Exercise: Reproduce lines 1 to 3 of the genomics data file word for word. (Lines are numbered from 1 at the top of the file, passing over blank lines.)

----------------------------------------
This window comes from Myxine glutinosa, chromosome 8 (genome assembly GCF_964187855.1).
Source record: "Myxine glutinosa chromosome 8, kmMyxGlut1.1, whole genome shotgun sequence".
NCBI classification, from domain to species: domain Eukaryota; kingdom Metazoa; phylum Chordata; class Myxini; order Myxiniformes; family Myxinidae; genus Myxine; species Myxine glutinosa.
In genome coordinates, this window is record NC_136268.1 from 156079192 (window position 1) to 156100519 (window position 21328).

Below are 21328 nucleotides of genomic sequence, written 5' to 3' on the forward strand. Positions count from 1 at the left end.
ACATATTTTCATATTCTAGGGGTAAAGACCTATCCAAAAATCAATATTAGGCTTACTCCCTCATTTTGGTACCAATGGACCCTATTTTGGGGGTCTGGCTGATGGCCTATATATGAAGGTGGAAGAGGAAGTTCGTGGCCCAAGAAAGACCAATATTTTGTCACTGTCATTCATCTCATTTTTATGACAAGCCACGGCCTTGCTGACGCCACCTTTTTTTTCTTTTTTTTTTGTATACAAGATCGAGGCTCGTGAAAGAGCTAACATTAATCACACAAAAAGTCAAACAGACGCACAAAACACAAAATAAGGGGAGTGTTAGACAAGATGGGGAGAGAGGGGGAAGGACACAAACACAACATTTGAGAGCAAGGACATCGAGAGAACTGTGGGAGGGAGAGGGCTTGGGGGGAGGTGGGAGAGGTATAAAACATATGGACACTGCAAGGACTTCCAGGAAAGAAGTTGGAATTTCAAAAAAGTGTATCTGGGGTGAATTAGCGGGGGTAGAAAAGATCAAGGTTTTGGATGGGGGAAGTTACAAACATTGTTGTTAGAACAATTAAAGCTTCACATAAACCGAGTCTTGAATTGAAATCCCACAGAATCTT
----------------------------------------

This window comes from Myxine glutinosa, chromosome 8 (genome assembly GCF_964187855.1).
Source record: "Myxine glutinosa chromosome 8, kmMyxGlut1.1, whole genome shotgun sequence".
NCBI classification, from domain to species: domain Eukaryota; kingdom Metazoa; phylum Chordata; class Myxini; order Myxiniformes; family Myxinidae; genus Myxine; species Myxine glutinosa.